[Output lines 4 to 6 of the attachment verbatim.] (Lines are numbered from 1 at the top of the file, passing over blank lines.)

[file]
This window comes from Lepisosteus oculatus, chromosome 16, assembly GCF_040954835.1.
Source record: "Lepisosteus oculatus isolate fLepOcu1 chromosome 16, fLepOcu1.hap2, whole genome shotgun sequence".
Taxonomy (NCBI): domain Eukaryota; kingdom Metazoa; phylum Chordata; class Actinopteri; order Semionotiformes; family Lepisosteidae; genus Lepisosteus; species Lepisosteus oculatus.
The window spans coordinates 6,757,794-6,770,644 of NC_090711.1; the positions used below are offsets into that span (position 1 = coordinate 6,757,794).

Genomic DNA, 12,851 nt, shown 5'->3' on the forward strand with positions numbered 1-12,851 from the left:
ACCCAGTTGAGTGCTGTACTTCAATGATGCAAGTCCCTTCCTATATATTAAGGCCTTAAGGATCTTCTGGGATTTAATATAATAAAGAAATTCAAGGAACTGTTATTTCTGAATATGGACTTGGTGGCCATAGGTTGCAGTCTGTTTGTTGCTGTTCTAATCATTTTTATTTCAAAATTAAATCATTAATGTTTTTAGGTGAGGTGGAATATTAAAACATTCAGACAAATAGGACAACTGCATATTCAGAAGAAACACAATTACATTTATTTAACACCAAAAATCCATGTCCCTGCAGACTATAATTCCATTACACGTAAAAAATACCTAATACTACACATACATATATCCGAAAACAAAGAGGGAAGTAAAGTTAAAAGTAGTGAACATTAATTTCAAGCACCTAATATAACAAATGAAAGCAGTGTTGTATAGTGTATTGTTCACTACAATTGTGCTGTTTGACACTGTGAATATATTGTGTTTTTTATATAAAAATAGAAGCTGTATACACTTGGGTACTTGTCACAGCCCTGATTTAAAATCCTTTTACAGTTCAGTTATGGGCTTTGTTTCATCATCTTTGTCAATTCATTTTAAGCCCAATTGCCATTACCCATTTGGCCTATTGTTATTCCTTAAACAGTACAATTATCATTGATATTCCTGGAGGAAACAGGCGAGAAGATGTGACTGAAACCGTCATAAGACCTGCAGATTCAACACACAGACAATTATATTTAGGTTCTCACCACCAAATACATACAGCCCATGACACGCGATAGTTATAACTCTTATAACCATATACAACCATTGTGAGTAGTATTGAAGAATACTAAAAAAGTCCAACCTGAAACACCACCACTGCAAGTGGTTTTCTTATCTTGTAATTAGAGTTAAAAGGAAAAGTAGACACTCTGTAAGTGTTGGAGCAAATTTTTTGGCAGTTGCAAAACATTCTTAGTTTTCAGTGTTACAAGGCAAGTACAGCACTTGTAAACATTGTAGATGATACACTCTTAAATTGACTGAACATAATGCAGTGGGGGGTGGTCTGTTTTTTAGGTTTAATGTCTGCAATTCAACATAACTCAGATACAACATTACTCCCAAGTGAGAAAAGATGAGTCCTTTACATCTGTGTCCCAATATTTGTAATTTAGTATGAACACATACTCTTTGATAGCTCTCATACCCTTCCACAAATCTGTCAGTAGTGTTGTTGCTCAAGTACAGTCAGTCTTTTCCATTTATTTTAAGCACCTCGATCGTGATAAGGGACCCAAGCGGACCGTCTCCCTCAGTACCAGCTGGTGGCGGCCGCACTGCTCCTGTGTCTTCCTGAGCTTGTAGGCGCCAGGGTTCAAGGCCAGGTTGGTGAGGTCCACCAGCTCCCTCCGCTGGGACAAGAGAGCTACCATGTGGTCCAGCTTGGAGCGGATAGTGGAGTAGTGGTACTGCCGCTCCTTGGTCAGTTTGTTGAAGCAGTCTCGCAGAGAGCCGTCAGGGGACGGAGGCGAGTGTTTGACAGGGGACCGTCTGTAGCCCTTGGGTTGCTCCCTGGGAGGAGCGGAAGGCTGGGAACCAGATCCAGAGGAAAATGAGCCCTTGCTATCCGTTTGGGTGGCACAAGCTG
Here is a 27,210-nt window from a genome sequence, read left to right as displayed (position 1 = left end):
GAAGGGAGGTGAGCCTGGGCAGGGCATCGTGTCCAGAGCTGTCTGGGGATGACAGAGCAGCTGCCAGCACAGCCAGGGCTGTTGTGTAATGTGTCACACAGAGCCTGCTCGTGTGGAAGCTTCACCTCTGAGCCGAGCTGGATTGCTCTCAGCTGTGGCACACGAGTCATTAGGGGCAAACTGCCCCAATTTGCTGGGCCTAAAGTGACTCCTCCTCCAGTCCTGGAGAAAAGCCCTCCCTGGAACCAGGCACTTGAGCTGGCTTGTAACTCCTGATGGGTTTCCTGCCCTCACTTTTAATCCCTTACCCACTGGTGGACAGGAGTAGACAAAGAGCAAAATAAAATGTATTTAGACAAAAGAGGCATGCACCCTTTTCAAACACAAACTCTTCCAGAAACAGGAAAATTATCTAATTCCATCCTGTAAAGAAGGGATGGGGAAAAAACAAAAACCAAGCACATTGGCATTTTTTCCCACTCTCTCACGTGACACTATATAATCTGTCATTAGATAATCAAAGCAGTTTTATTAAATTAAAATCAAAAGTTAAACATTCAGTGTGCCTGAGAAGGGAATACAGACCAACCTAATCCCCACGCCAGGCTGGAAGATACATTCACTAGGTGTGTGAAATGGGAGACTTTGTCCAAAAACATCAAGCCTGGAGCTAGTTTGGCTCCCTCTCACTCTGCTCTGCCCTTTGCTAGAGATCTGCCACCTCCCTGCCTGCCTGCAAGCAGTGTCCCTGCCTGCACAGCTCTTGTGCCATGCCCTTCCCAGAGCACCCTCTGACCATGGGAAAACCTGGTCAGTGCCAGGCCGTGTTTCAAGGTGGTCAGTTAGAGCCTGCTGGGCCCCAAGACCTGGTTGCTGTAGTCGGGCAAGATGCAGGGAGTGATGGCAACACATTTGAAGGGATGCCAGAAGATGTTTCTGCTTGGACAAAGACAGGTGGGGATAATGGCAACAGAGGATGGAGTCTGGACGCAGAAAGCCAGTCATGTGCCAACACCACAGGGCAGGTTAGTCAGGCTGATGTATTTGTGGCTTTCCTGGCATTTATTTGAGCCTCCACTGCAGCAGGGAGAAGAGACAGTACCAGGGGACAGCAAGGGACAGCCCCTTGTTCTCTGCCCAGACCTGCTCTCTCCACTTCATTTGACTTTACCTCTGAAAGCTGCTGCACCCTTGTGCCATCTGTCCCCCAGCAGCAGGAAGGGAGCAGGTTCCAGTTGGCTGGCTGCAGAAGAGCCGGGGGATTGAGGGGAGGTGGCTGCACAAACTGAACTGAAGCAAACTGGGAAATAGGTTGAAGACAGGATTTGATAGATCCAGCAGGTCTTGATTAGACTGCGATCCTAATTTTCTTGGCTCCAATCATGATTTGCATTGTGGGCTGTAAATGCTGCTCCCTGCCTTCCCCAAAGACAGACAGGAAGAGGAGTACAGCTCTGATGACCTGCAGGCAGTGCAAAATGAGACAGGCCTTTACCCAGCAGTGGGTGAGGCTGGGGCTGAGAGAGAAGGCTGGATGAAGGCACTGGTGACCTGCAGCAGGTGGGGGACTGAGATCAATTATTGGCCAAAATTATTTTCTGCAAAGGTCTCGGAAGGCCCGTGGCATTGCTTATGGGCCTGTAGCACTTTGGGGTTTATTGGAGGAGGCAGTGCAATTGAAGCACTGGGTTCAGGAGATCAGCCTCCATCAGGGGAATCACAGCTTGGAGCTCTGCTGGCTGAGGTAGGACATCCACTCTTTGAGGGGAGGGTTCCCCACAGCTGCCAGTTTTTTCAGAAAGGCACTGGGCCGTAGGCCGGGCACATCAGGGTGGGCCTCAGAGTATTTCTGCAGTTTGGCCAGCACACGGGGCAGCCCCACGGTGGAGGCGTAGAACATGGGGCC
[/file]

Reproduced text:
The window spans coordinates 6,757,794-6,770,644 of NC_090711.1; the positions used below are offsets into that span (position 1 = coordinate 6,757,794).

Genomic DNA, 12,851 nt, shown 5'->3' on the forward strand with positions numbered 1-12,851 from the left:
ACCCAGTTGAGTGCTGTACTTCAATGATGCAAGTCCCTTCCTATATATTAAGGCCTTAAGGATCTTCTGGGATTTAATATAATAAAGAAATTCAAGGAACTGTTATTTCTGAATATGGACTTGGTGGCCATAGGTTGCAGTCTGTTTGTTGCTGTTCTAATCATTTTTATTTCAAAATTAAATCATTAATGTTTTTAGGTGAGGTGGAATATTAAAACATTCAGACAAATAGGACAACTGCATATTCAGAAGAAACACAATTACATTTATTTAACACCAAAAATCCATGTCCCTGCAGACTATAATTCCATTACACGTAAAAAATACCTAATACTACACATACATATATCCGAAAACAAAGAGGGAAGTAAAGTTAAAAGTAGTGAACATTAATTTCAAGCACCTAATATAACAAATGAAAGCAGTGTTGTATAGTGTATTGTTCACTACAATTGTGCTGTTTGACACTGTGAATATATTGTGTTTTTTATATAAAAATAGAAGCTGTATACACTTGGGTACTTGTCACAGCCCTGATTTAAAATCCTTTTACAGTTCAGTTATGGGCTTTGTTTCATCATCTTTGTCAATTCATTTTAAGCCCAATTGCCATTACCCATTTGGCCTATTGTTATTCCTTAAACAGTACAATTATCATTGATATTCCTGGAGGAAACAGGCGAGAAGATGTGACTGAAACCGTCATAAGACCTGCAGATTCAACACACAGACAATTATATTTAGGTTCTCACCACCAAATACATACAGCCCATGACACGCGATAGTTATAACTCTTATAACCATATACAACCATTGTGAGTAGTATTGAAGAATACTAAAAAAGTCCAACCTGAAACACCACCACTGCAAGTGGTTTTCTTATCTTGTAATTAGAGTTAAAAGGAAAAGTAGACACTCTGTAAGTGTTGGAGCAAATTTTTTGGCAGTTGCAAAACATTCTTAGTTTTCAGTGTTACAAGGCAAGTACAGCACTTGTAAACATTGTAGATGATACACTCTTAAATTGACTGAACATAATGCAGTGGGGGGTGGTCTGTTTTTTAGGTTTAATGTCTGCAATTCAACATAACTCAGATACAACATTACTCCCAAGTGAGAAAAGATGAGTCCTTTACATCTGTGTCCCAATATTTGTAATTTAGTATGAACACATACTCTTTGATAGCTCTCATACCCTTCCACAAATCTGTCAGTAGTGTTGTTGCTCAAGTACAGTCAGTCTTTTCCATTTATTTTAAGCACCTCGATCGTGATAAGGGACCCAAGCGGACCGTCTCCCTCAGTACCAGCTGGTGGCGGCCGCACTGCTCCTGTGTCTTCCTGAGCTTGTAGGCGCCAGGGTTCAAGGCCAGGTTGGTGAGGTCCACCAGCTCCCTCCGCTGGGACAAGAGAGCTACCATGTGGTCCAGCTTGGAGCGGATAGTGGAGTAGTGGTACTGCCGCTCCTTGGTCAGTTTGTTGAAGCAGTCTCGCAGAGAGCCGTCAGGGGACGGAGGCGAGTGTTTGACAGGGGACCGTCTGTAGCCCTTGGGTTGCTCCCTGGGAGGAGCGGAAGGCTGGGAACCAGATCCAGAGGAAAATGAGCCCTTGCTATCCGTTTGGGTGGCACAAGCTG